India’s football past gasping for survival
It fit that Kolkata, once described as chance-directed, chance-erected, has given the 72nd Santosh Trophy a place to stay when the tournament was struggling to find one. It began quietly less than two nights after a packed house in Bangalore watched Chennaiyin FC win their second Indian Super League (ISL) title.
There could not have been a more telling statement of the old order changing in the domestic football scene which is now dominated by the ISL and the I-League.“I played in the Santosh Trophy final in 1993, Maharashtra v Kerala. Tickets were sold out a day before and on match day, people were also sitting behind the goalposts,” said Yusuf Ansari, the former Maharashtra and Air India goalie, in Mumbai. It would often be the same for the Rovers Cup, the Durand Cup and the IFA Shield, which comprised the coveted ‘triple crown.’
Along with others, these tournaments provided entertainment to a country still far away from when world football was the click of a remote away.
“You can revive these tournaments, but who will take part? They took the Bandodkar Gold Trophy to the villages (in Goa) but there was hardly any crowd,” said Armando Colaco who is in Kolkata as Goa’s Santosh Trophy coach.
To that Godfrey Pereira, a twinkle-toed creator with Air India and India, added from Mumbai: “Rovers Cup should be revived and only the top teams should play. There will be no charm if the best players are not playing.”
For Shaji Prabhakaran, president Football Delhi, Renedy Singh, a former international who captained Mohun Bagan and East Bengal, Subrata Dutta, senior vice-president of the All India Football Federation (AIFF), and Savio Medeira, AIFF technical director, these competitions can lend a hand to the changing times. And without financial help from the AIFF, they said. There are enough investors willing to support them, said Prabhakaran.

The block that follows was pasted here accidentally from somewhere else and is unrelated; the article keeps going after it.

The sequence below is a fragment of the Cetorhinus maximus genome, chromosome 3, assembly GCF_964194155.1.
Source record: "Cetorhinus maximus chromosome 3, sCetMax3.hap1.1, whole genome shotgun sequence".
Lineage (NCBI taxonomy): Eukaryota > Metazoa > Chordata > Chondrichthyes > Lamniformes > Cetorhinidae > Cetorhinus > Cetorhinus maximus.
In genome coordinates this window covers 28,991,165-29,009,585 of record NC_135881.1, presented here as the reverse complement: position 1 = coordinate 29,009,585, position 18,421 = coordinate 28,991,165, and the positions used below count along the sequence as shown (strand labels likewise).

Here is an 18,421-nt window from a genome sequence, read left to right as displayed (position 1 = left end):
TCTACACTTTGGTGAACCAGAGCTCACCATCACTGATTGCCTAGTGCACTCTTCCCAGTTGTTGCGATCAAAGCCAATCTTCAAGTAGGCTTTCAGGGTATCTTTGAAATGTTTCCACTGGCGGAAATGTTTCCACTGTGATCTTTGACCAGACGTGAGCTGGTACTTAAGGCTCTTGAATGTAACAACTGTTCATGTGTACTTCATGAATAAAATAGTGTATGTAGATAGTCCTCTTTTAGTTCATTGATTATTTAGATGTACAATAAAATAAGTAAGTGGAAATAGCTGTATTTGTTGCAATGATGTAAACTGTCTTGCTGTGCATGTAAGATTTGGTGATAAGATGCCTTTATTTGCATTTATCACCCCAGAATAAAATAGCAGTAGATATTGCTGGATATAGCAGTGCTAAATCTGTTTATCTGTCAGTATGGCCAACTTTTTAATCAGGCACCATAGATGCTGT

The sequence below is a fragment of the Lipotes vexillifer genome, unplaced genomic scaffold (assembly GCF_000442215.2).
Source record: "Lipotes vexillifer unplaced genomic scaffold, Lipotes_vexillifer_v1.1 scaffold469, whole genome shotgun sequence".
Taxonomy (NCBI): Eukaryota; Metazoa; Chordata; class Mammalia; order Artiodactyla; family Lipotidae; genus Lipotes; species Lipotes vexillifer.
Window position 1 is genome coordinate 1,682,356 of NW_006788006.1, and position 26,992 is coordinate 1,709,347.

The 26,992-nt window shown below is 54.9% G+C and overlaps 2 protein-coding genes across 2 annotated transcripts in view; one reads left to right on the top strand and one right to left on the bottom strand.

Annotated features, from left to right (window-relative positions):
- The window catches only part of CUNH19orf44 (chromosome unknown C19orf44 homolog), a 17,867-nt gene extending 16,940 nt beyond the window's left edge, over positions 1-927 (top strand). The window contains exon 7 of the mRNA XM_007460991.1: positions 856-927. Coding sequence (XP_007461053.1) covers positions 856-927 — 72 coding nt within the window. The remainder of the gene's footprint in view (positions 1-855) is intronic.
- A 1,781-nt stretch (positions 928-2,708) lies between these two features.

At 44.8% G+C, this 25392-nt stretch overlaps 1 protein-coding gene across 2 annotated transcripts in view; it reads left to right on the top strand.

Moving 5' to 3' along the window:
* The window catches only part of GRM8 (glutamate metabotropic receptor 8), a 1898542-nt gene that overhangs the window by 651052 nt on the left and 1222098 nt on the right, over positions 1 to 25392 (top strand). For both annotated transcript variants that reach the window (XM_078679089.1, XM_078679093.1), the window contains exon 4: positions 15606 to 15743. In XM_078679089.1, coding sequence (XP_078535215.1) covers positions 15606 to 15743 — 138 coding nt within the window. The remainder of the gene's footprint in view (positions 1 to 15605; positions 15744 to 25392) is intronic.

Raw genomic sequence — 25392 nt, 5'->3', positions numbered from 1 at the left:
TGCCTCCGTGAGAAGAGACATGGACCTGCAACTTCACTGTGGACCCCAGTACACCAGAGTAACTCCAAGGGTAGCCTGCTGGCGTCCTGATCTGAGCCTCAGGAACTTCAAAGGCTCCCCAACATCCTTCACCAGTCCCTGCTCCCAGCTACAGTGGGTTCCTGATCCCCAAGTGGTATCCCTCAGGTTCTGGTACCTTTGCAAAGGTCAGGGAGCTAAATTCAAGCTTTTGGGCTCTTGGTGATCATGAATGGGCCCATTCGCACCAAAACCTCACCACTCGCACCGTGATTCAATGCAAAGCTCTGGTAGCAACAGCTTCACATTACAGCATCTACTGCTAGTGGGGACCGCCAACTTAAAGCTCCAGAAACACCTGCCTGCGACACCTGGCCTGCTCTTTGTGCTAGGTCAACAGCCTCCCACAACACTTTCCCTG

“Our leagues can accommodate 20-30 clubs but India would need more than 500 active clubs to create enough opportunities for players at the local level. Our problem is that we link every tournament with only the big, established clubs,” said Prabhakaran in New Delhi.
One idea is to slot them before the leagues start. “If tournaments like Rovers Cup are organised as pre-season tournaments, ISL, I-League teams can use them to get ready,” said Renedy from Imphal.
Prabhakaran felt the Durand Cup should stay in New Delhi; it may move to Kolkata this season which Dutta too feels is a bad idea but for a different reason. “There are many places in India starved of live football. Even if the Durand is held in Kochi, it will get a good crowd. It will do well in Kashmir too. If they involve North-eastern teams and hold it in Aizawl, there will be a lot of interest,” said Dutta from Silvassa in Gujarat.
“If Rovers Cup is revived, it’s the smaller cities they should concentrate on; Kolhapur would be a great place to hold it,” said Renedy.
In 2014, a part of the Federation Cup was held in Manjeri in Kerala and the stands were overflowing. If the average attendance in the I-League rose by nearly 60% - from 6500 to 10354 --- a large part of it was due to newbies Neroca FC getting an average of 24,494 per game in Imphal. Prabhakaran and Medeira felt these tournaments could also be used for reserve teams. Seven of the 10 ISL teams have one in the I-League 2nd division. To that Jo Paul Ancheri, perhaps the most versatile footballer India has had in three decades, added that clubs from the region where the tournament is held should be included for local connect.
Another route to staying relevant could be to use them for the youth like the IFA Shield already has by going under-19. “I think the Rovers Cup can be made into an under-20 or under-23 tournament because we need more tournaments for the youth,” said Medeira.
Western India Football Association (WIFA) CEO Henry Menezes said that is how the Rovers Cup could be revived in two-three years.In the 72nd Santosh Trophy, each team must have five under-21 players with three on the pitch making it a platform for talent-spotting. Last year, Bengal’s Manvir Singh scored the matchwinner in the final and was signed by FC Goa.
(With inputs from Bhargab Sarmah in New Delhi, Sarthak Bal and Camilo Fernandes in Mumbai.)